On a cold Spring Sunday morning on March 23rd 2014, a group of medical professionals huddled together, at the John F. Kennedy airport, all wearing their Bethesda Medical Mission shirts. The group’s destination was Montrous, Haiti. Their trip would last seven days. Spear-headed by Dr. Roy Kellerman Sr. MD, and Dr. Bryan Wilson, DDS This was the 3rd trip to the impoverished Caribbean island for the Bethesda Medical Mission group.
The team was comprised of 34 medical professionals and volunteers from eight different States. Included in the group were ASI members: Dr. Bryan Wilson, DDS, his wife Kareen Wilson, CDH, and Sandra Sergeant, RN.
For seven days we shared Christ with over 1800 persons including children, by providing medical and dental services. These services were provided in make shift clinics, that was set up in schools, churches, and areas in the “tent cities “ that has become part of the landscape of Haiti, since the devastating earth wake. Team members found time after our long days to conducted Vacation Bible School for over 200 children. We also visited and provided services and needed supplies to two orphanages, which housed over 35 children. As not to exclude anyone, the teams also provided services to the inmates in the prison, in the town where we stayed.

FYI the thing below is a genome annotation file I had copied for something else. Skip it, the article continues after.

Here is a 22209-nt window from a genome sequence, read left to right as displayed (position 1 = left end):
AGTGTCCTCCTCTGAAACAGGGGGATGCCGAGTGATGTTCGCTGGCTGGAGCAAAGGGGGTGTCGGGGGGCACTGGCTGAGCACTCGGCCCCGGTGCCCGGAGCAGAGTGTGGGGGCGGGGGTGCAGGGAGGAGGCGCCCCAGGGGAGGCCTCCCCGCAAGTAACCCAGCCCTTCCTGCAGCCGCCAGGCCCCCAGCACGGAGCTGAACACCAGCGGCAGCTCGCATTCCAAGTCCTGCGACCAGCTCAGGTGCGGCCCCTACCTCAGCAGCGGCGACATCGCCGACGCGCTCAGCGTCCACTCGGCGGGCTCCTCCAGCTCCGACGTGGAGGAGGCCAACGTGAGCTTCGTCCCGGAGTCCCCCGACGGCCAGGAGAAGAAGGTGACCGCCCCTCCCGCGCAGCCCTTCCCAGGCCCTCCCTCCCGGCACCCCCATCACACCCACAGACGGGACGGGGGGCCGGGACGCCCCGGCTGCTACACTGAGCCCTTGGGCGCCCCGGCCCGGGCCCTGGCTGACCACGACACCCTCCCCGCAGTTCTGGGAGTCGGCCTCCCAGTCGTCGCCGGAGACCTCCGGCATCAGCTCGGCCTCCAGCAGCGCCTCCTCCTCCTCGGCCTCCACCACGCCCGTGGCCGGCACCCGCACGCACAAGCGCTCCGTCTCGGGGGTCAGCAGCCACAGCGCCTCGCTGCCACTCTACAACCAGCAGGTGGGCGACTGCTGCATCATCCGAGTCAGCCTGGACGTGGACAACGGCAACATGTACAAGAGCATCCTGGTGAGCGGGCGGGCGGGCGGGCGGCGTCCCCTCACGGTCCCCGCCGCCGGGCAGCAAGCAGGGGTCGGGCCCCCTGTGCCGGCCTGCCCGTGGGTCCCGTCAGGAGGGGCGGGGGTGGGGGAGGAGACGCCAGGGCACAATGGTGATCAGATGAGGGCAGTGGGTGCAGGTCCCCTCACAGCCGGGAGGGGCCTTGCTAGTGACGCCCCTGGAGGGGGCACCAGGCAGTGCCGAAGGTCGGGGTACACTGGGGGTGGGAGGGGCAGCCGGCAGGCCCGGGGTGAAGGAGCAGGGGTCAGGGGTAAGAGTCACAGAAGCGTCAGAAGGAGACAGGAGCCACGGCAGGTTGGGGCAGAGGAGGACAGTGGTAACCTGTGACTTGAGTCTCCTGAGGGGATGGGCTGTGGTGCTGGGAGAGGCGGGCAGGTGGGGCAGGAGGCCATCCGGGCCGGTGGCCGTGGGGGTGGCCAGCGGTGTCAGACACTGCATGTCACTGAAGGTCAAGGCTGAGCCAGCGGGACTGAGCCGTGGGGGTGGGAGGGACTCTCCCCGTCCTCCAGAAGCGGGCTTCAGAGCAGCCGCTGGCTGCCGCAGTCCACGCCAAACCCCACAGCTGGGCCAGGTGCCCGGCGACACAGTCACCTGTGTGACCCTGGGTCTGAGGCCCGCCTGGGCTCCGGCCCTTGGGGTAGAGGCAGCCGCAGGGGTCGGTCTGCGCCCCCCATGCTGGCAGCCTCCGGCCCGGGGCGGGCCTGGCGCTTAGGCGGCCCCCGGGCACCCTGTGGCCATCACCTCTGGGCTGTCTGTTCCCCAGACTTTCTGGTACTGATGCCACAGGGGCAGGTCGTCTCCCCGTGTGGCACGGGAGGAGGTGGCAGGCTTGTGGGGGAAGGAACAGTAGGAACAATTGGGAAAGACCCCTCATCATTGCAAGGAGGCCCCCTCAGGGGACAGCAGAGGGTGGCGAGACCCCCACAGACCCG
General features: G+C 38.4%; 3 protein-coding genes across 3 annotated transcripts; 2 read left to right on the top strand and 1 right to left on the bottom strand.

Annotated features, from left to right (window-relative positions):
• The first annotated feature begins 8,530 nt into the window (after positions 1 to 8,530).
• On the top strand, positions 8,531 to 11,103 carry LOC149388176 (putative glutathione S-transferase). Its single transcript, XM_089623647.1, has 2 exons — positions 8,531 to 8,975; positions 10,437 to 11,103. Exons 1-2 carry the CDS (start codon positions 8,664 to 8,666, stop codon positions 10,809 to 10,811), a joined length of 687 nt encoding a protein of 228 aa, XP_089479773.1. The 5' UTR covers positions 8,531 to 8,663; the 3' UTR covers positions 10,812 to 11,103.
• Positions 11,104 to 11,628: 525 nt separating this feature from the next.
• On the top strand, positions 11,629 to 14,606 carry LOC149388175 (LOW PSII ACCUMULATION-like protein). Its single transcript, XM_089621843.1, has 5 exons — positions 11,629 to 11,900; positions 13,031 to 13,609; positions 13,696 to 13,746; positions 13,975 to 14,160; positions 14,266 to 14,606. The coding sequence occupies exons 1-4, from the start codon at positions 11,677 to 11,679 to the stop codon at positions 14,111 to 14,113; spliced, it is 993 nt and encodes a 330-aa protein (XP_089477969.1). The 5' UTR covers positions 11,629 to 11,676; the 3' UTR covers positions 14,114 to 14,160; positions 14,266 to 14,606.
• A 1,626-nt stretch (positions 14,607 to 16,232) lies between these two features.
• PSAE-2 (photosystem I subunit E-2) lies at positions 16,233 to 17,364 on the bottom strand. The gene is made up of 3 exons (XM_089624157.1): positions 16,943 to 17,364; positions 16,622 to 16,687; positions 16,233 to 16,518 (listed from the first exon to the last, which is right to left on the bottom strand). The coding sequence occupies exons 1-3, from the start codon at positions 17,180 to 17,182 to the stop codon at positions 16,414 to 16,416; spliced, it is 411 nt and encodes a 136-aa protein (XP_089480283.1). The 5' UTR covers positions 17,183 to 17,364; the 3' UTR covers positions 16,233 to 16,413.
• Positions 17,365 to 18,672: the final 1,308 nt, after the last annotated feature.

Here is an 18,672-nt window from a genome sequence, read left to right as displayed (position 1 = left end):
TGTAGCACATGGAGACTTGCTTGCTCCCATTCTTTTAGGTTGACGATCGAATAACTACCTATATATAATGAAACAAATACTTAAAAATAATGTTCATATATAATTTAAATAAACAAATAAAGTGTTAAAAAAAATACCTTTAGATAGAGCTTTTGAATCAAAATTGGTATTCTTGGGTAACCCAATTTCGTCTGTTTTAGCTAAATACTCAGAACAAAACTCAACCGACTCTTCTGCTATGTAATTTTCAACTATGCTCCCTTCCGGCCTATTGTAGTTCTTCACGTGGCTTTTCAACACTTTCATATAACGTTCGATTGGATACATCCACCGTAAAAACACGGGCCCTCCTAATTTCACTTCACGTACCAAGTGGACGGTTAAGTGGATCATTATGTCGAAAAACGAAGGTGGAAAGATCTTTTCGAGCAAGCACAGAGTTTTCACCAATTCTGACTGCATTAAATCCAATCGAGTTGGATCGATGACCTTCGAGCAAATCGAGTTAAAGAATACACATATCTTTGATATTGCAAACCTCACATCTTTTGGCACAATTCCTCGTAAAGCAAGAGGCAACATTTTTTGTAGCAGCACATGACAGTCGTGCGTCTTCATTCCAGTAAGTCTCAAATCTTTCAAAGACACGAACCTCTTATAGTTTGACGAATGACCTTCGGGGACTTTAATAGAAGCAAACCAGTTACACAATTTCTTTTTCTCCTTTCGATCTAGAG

As with most mission trips, the experience for each participant is different, but what bonds us all is the desire to serve others, and to carry out Christ’s commission to bless others with the gifts he had so richly bestowed upon us. Dr. Byran Wilson ,DDS, Co-director of Bethesda Medical Mission, and leader of the Dental team, life was impacted in a very different way by a chance encounter, he shares this touching story, which he entitles ,” A Bottle of Water”
A Bottle of Water
During the Haiti 2014 orientation meeting I told the volunteers that the mission trip to Haiti would create stories that would not be forgotten and that would be remembered for a long time.
Here is my story